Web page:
The Kulera Landscape project provides 5-km buffer areas around three important nature reserves in the African nation of Malawi: Nyika National Park, Vwaza Wildlife Reserve, and the Nkhotakota Wildlife Reserve, including a total project area of 217,270 hectares. These buffer zones protect forests and biodiversity, provide for improved regional governance, and facilitate sustainable forestry and agriculture in the project region. The project’s carbon credits are developed from the careful accounting and independent third-party verification of the carbon sequestered through growing trees in the project zone.
Encroachment and deforestation of the protected areas (typically for the procurement of wood and other resources) is now significantly mitigated by enhanced enforcement. This is done hand-in-hand with addressing the environmental, social and economic needs of local communities (such as the indigienous Chewa people) to provide alternative and sustainable livelihoods.
The Kulera project formally includes the Malawi Department of Natural Parks and Wildlife and the communities as project proponents. The project provides for the formation of Community Associations with democratically elected representatives from villages around the protected areas. Through this governance, the communities are empowered to actively engage with its lawful and contractual obligations. The communities are active participants in implementing sustainable agriculture and forestry, distribution and use of efficient cookstoves, and enforcement against poaching. Community members have also received training on conservation agriculture, natural resource management, tree regeneration, establishment of tree nurseries, and tree planting. The project provides training in business skills and marketing for entrepreneurs. Alternative energy and fuel-efficiency solutions are also being introduced into the region.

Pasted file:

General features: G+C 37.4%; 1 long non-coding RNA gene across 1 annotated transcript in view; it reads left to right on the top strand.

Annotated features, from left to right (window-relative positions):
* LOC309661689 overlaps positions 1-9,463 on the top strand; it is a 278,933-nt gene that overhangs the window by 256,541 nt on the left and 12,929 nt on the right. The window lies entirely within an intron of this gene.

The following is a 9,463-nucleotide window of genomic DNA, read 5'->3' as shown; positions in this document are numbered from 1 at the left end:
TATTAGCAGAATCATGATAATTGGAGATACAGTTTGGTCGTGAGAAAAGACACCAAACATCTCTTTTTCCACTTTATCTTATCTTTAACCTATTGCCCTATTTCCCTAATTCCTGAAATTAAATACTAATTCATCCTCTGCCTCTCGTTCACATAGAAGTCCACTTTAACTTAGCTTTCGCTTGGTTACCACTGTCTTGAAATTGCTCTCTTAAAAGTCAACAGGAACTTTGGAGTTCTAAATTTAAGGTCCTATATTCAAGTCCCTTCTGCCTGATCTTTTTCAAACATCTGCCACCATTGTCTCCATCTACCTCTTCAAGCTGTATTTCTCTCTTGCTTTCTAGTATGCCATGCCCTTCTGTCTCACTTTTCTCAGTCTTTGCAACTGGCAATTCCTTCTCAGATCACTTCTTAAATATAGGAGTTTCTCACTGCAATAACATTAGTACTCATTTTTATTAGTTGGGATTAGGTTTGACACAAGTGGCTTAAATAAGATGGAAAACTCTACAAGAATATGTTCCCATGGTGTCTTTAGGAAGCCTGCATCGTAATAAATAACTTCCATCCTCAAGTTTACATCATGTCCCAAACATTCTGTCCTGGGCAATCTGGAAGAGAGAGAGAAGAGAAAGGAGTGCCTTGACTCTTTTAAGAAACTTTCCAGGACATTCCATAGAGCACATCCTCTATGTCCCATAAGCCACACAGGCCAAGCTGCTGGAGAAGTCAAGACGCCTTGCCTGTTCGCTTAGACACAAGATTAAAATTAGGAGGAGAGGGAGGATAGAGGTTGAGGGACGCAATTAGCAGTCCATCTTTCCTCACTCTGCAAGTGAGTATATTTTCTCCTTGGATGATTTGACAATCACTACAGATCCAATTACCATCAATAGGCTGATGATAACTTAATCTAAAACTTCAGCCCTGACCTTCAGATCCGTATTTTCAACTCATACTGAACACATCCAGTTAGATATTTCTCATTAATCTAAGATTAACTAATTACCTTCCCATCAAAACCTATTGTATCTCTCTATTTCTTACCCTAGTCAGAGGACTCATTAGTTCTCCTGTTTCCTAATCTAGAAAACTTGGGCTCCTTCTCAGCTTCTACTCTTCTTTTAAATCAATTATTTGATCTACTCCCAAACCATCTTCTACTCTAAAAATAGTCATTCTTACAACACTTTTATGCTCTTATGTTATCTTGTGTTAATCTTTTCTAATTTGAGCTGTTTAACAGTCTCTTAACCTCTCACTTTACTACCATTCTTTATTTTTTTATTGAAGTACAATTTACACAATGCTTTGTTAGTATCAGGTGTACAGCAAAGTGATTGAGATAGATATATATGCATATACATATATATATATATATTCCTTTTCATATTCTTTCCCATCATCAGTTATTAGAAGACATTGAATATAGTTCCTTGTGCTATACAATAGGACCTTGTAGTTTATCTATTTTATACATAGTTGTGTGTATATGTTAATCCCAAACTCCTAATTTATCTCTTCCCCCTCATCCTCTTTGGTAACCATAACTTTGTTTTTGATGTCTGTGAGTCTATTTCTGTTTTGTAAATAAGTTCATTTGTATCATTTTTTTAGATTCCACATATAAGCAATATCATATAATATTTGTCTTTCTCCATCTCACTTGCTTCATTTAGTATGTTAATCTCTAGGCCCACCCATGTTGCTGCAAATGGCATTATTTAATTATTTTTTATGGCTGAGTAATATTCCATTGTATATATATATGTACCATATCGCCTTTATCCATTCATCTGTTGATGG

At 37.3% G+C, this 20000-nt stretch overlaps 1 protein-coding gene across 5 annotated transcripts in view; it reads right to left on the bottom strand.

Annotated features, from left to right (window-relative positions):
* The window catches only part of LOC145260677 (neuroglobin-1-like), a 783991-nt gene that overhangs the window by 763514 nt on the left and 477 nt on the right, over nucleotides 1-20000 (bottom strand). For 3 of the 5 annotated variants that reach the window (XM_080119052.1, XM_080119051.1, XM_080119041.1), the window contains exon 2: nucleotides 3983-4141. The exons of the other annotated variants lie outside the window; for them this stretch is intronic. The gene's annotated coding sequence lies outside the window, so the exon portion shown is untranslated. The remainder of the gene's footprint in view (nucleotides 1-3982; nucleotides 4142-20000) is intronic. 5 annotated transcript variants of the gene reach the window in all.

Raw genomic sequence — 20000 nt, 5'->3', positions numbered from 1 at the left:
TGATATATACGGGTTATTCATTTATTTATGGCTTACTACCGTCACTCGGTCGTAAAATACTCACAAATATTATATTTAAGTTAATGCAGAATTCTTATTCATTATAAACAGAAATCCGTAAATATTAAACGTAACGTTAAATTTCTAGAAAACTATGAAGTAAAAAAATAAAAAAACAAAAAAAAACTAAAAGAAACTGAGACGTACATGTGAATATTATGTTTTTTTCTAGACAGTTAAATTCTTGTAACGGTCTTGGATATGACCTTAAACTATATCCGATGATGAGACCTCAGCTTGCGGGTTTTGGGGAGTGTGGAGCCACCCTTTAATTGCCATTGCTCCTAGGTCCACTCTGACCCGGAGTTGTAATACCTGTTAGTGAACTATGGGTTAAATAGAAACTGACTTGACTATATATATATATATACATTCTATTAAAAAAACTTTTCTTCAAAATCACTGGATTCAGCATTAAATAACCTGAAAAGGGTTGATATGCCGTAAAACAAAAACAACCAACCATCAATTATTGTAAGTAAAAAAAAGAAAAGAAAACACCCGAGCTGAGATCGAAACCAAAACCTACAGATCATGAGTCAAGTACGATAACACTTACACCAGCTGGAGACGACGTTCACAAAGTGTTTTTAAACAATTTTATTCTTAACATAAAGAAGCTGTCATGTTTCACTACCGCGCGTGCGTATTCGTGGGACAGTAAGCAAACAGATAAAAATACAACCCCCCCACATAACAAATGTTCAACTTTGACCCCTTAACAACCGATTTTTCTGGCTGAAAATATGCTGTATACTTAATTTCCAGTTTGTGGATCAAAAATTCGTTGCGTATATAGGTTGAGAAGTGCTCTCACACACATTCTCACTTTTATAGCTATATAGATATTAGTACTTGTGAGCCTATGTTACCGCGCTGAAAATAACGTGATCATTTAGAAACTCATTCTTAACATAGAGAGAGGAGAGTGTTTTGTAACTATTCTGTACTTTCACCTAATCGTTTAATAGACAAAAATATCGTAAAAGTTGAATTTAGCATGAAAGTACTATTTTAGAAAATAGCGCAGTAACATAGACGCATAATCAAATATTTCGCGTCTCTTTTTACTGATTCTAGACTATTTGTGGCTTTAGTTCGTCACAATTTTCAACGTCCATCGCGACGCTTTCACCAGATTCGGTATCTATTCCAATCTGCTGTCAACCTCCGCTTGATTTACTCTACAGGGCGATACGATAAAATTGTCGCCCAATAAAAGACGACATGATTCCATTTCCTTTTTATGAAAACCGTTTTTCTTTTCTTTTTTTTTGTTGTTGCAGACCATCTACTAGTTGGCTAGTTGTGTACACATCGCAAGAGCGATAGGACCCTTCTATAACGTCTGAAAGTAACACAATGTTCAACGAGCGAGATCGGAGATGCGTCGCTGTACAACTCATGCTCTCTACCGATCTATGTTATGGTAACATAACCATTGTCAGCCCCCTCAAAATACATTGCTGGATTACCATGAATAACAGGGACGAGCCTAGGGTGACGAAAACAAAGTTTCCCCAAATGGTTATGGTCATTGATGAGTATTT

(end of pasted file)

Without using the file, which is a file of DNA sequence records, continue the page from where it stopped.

Malawi is a sub-tropical land-locked country of high mountains and deep lakes in southeast Africa. One-fifth of it is covered by Lake Malawi, which fills the trough of the Great African Rift Valley that traverses the country from north to south. East and west of the lake, the land forms high plateaus that reach as high as 2,600 meters in the Nyika uplands, and 3,048 meters at Mount Mulanje.
Malawi ranks among the world’s least developed countries. About 80% of the population lives in rural areas, with agriculture accounting for a third of the country’s GDP and 80% of the country’s exports. With almost 20 million people, slowing, but still rapid population growth continues to put pressure on Malawi’s land, water, and forest resources. Reduced plot sizes and increasing vulnerability to climate change threatens the sustainability of Malawi’s agriculturally based economy and will worsen food shortages.
Malawi’s highland forests, rivers, and Lake Malawi provide important habitat for many diverse species of flora and fauna. The country is home to elephants, baboons, black rhinos, buffalos, waterbucks, bushbucks, crocodiles, hippos, Livingstone’s eland, Lichtenstein’s hartebeest, sable antelope, nyala, Burchell’s zebra, impala, warthog, and more.
The Kulera Landscape project is registered with the Verra Verified Carbon Standard (VCS) and Climate, Community, and Biodiversity Standard (CCB). In addition, as a REDD+ verified project (REDD+ stands for Reduce Emissions from Deforestation and Forest Degradation), it meets high standards established by the REDD+ international framework for forest management programs and associated co-benefits such as environmental conservation and restoration, economic stimulus, training, and entrepreneurship opportunities.